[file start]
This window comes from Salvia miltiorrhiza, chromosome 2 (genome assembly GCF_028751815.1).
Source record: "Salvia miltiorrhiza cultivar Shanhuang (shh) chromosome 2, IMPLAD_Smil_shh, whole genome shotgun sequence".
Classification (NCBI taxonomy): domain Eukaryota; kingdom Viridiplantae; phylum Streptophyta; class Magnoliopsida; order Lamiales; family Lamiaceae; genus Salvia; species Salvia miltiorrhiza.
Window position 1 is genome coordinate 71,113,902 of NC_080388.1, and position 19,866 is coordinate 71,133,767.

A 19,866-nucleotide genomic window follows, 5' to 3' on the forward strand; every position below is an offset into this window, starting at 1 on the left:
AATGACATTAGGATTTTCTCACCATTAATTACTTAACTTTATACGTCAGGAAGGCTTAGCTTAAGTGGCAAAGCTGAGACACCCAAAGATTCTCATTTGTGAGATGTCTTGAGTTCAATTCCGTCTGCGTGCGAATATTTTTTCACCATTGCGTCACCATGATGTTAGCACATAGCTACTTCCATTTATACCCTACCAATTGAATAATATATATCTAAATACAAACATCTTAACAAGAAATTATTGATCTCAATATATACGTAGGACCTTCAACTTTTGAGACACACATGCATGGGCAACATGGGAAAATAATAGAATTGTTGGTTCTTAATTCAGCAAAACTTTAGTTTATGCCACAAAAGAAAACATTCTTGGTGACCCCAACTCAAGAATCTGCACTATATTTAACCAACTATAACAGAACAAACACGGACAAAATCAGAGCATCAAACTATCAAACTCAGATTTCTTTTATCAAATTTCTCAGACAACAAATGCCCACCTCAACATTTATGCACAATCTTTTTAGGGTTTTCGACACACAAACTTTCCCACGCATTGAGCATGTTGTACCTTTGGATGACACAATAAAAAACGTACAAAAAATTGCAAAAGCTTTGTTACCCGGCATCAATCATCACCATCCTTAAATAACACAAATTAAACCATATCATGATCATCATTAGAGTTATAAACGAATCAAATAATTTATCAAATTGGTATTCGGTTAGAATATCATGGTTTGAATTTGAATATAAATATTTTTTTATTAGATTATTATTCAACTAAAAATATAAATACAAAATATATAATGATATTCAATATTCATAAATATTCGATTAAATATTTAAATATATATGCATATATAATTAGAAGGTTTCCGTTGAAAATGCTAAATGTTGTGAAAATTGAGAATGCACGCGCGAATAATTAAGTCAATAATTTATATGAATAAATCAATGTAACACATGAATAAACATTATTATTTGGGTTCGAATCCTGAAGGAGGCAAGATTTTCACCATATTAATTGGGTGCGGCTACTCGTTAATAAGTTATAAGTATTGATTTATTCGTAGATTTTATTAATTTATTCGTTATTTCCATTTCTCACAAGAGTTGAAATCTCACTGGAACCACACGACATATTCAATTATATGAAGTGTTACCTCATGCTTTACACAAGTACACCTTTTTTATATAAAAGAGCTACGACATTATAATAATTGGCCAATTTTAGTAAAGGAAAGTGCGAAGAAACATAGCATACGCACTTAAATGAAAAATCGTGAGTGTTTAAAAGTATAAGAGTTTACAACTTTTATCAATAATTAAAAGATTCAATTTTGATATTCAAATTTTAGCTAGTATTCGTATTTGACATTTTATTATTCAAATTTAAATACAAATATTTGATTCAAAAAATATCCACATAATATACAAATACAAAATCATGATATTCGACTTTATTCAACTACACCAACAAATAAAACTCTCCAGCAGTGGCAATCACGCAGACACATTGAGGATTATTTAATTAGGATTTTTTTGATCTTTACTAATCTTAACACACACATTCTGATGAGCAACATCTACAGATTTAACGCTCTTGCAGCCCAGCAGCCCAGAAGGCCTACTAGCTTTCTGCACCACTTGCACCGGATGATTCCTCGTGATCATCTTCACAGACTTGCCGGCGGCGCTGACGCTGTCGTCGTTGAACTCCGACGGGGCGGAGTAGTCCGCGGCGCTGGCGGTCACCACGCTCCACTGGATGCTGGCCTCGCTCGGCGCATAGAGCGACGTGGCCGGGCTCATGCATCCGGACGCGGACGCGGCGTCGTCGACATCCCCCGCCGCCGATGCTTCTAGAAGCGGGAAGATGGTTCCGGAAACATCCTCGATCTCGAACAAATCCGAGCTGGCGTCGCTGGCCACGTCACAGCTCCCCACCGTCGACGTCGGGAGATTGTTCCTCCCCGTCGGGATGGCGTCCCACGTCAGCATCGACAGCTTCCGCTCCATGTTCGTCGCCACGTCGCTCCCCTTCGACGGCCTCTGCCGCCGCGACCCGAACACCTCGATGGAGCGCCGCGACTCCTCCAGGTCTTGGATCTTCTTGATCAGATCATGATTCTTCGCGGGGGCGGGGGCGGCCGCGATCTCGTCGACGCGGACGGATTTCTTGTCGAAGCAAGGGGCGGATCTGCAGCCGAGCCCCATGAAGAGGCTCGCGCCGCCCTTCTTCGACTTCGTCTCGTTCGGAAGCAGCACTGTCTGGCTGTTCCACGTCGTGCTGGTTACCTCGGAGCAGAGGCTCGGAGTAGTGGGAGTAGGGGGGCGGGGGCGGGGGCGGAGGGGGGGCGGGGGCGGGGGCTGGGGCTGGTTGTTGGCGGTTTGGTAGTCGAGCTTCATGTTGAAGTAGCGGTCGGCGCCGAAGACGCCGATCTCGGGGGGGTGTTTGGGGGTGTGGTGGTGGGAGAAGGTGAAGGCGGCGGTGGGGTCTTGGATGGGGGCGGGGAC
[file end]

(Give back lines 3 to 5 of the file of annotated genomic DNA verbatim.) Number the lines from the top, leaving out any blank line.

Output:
Classification (NCBI taxonomy): domain Eukaryota; kingdom Viridiplantae; phylum Streptophyta; class Magnoliopsida; order Lamiales; family Lamiaceae; genus Salvia; species Salvia miltiorrhiza.
Window position 1 is genome coordinate 71,113,902 of NC_080388.1, and position 19,866 is coordinate 71,133,767.

A 19,866-nucleotide genomic window follows, 5' to 3' on the forward strand; every position below is an offset into this window, starting at 1 on the left: